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Xin Xu, Ming Xue, and Yuan Wang

Abstract

A derecho-producing bow-echo event over the central United States on 8 May 2009 is analyzed based on radar observations and a successful real-data WRF simulation at 0.8-km grid spacing. Emphasis is placed on documenting the existence, evolution, and characteristics of low-level mesovortices (MVs) that form along the leading edge of the bowing system. The genesis of near-surface high winds within the system is also investigated.

Significant MVs are detected from the radar radial velocity using a linear least squares derivatives (LLSD) method, and from the model simulation based on calculated vorticity. Both the observed and simulated bow-echo MVs predominantly form north of the bow apex. MVs that develop on the southern bow tend to be weaker and shorter-lived than their northern counterparts. Vortex mergers occur between MVs during their forward movement, which causes redevelopment of some MVs in the decaying stage of the bow echo. MVs located at (or near) the bow apex are found to persist for a notably longer lifetime than the other MVs. Moreover, the model results show that these bow-apex MVs are accompanied with damaging straight-line winds near the surface. These high winds are mainly caused by the descent of the rear-inflow jet at the bow apex, but the MV-induced vortical flow also has a considerable contribution. The locally enhanced descent of the rear-inflow jet near the mesovortex is forced primarily by the dynamically induced downward vertical pressure gradient force while the buoyancy force only plays a minor role there.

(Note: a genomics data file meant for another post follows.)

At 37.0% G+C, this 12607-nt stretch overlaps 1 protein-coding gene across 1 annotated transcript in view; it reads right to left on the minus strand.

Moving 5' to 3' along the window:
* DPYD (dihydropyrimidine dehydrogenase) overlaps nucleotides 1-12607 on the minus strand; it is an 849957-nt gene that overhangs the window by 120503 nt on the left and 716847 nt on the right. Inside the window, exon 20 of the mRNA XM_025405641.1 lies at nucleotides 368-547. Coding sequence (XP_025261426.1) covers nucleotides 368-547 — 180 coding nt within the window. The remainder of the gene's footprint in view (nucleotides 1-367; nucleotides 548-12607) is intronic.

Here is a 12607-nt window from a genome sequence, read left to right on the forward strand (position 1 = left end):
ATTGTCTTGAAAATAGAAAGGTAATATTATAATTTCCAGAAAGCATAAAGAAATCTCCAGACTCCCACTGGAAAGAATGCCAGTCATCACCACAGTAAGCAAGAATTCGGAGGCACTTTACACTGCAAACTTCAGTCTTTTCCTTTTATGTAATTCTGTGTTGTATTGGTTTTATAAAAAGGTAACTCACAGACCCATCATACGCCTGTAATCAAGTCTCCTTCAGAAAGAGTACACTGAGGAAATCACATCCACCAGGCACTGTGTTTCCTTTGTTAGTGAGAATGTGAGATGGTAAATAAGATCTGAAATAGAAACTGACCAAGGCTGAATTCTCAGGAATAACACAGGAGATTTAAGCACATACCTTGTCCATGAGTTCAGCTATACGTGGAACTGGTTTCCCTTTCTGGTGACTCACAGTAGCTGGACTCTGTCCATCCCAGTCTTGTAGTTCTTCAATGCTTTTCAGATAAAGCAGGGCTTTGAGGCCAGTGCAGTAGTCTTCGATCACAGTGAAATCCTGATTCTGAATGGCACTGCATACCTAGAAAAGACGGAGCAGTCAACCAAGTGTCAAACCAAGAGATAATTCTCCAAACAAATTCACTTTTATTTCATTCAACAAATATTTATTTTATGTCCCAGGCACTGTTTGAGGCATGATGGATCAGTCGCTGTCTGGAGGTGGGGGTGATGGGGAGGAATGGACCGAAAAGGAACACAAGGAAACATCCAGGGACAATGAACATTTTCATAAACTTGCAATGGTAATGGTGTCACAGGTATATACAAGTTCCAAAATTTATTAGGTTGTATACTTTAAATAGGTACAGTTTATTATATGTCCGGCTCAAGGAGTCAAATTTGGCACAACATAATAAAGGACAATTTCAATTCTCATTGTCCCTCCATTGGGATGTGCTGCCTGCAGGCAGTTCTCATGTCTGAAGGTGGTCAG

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Yu-Chieng Liou, Po-Chien Yang, and Wen-Yuan Wang

Abstract

A new thermodynamic retrieval scheme is developed by which one can use the wind fields synthesized from multiple-Doppler radars to derive the three-dimensional thermodynamic fields over complex terrain. A cost function consisting of momentum equations and a simplified thermodynamic equation is formulated. By categorizing the analysis domain into flow and terrain regions, the variational technique is applied to minimize this cost function only within the flow region, leading to the solutions for the three-dimensional pressure and temperature perturbations immediately over terrain. Using idealized datasets generated by a numerical model, an experiment is first conducted to assess the accuracy of the proposed algorithm. The retrieval scheme is then applied to a real case that occurred during the 2008 Southwestern Monsoon Experiment (SoWMEX) conducted in Taiwan. The retrieved thermodynamic fields, verified by radiosonde data, reveal the structure of a prefrontal squall line as it approaches a mountain. The retrieved three-dimensional high-resolution pressure and temperature along with the wind fields not only allow us to better understand the thermodynamic and kinematic structure of a heavy rainfall system, but can also be assimilated into a numerical model to improve the forecast.

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